Because Megan was taking the train to Rhinebeck, NY, (up the Hudson), to give a talk on SWEET SMELL OF SUCCESS, I decided to watch it last night. I thought I had seen it before, but I am not sure I ever have. What a terrific movie and what a great screenplay by Ernest Lehman.  I spent the rest of the night watching talks with and about Lehman on you tube.I loved how they cast this movie with mostly regular looking people. Even the love interest is not the typical glamor-puss. I wish Tony Curtis had made more movies of this caliber. The only other real classic is SOME LIKE IT HOT.

I had a big crush on Tony Curtis as a thirteen year old and had a photo of him on my bulletin board. I used to send to the studios for photos of the movie stars I loved and they would send back (machine) autographed pictures.  (Troy Donahue, George Maharis, Tab Hunter, Anthony Perkins, Rock Hudson). 

Been watching the scary DEAR CHILD on Netflix (German). Also watched Eric Rohmer's TALES OF AUTUMN. Still looking for a long series to get me through winter. Gave up on ER and GREY'S ANATOMY. Maybe I will rewatch THE SOPRANOS but I don't know if I want to enter his world again.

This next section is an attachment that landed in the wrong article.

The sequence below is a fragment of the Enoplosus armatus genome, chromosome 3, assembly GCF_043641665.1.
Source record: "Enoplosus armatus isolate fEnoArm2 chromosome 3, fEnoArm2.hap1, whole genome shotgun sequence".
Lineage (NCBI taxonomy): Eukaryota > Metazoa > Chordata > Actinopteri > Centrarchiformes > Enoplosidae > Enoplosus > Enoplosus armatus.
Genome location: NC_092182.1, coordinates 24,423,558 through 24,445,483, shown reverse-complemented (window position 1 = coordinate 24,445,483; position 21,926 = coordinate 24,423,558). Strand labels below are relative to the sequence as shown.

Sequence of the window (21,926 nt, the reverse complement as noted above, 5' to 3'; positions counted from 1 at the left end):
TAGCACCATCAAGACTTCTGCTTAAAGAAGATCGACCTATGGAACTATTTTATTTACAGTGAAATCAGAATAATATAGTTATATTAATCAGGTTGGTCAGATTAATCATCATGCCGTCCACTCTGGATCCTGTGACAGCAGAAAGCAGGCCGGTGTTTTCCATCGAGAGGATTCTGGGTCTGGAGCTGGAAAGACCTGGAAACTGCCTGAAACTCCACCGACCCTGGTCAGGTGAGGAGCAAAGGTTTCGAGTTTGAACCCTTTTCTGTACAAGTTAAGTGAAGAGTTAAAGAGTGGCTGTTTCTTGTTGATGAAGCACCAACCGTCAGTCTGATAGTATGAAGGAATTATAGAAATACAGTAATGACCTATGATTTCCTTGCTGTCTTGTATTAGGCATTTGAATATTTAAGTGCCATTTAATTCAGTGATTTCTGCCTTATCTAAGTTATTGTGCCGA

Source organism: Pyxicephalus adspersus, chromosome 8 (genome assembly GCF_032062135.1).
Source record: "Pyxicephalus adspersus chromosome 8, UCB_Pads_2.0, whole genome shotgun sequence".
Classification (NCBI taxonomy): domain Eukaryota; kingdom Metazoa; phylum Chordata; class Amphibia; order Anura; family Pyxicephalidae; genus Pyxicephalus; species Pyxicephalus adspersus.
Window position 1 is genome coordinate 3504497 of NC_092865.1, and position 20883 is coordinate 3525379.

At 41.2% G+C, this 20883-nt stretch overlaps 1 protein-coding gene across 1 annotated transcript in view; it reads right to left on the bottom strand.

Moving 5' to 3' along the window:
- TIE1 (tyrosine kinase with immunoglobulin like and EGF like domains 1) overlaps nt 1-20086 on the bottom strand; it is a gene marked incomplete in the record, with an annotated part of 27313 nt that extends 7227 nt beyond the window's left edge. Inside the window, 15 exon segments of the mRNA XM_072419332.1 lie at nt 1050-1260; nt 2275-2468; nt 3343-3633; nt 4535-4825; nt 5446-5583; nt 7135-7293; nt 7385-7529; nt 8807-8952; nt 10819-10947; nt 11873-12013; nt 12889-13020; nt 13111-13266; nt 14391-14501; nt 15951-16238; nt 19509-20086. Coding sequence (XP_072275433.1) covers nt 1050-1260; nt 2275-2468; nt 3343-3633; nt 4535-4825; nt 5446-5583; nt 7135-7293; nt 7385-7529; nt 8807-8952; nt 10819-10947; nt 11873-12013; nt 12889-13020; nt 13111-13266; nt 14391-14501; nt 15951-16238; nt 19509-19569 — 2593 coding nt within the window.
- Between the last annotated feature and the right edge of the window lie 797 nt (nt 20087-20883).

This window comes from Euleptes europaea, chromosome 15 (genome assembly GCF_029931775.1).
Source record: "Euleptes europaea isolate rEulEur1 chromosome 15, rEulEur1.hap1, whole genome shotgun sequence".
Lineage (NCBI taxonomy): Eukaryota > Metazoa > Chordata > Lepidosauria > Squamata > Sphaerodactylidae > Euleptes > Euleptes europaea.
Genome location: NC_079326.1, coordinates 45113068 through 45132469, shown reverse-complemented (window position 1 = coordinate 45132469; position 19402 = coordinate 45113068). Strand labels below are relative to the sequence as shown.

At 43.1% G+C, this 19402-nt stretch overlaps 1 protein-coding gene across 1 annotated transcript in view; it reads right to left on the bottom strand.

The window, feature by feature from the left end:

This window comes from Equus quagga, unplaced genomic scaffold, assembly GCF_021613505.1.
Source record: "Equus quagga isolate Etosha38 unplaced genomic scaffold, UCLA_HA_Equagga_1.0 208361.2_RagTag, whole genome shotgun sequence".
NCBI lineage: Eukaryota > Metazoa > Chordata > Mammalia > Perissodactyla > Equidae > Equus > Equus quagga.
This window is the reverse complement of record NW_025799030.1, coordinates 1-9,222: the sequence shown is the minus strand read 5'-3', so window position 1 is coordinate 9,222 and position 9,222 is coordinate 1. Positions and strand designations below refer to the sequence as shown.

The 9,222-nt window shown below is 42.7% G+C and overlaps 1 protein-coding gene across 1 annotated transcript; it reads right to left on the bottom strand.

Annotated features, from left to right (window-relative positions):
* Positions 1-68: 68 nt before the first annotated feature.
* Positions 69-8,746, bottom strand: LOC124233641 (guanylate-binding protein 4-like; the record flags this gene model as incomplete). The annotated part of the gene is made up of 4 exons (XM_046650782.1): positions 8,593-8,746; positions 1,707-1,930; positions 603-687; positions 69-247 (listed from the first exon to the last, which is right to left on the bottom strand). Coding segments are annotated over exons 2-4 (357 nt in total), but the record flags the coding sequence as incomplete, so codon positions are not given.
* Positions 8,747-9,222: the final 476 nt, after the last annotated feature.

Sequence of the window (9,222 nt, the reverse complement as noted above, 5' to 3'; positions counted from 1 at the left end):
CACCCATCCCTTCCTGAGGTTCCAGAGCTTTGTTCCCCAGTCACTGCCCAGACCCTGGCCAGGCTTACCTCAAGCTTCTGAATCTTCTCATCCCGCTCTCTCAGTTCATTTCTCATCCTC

Picked up the new Kate Atkinson's story collection and the new Angie Kim, HAPPINESS FALLS. Still working on my book club book, but Tuesday is the day.

Went to Senior Day at the Detroit Zoo this week. Also listened to a Jazz Group practice at the Senior Center. 

I get my shots on the 28th. Wish it were sooner so I didn't have to wear a mask to a play next Sunday. 

What about you?

Friday, September 15, 2023

FFB: THE INNOCENT MRS. DUFF, Elizabeth Sanxay Holding


(review by Ed Gorman)

THE INNOCENT MRS. DUFF, Elizabeth Sanxay Holding 

For some reason, much as I've pushed her, I'd never read THE INNOCENT MRS. DUFF by Elizabeth Sanxay Holding. It is remarkable in many ways, not least because the protagonist, Jacob Duff is drunk for virtually the entire novel. And we see 95% of the book through his eyes. Functionally drunk for most of it but also falling-down drunk in places. Holding's genius was to sustain a sense of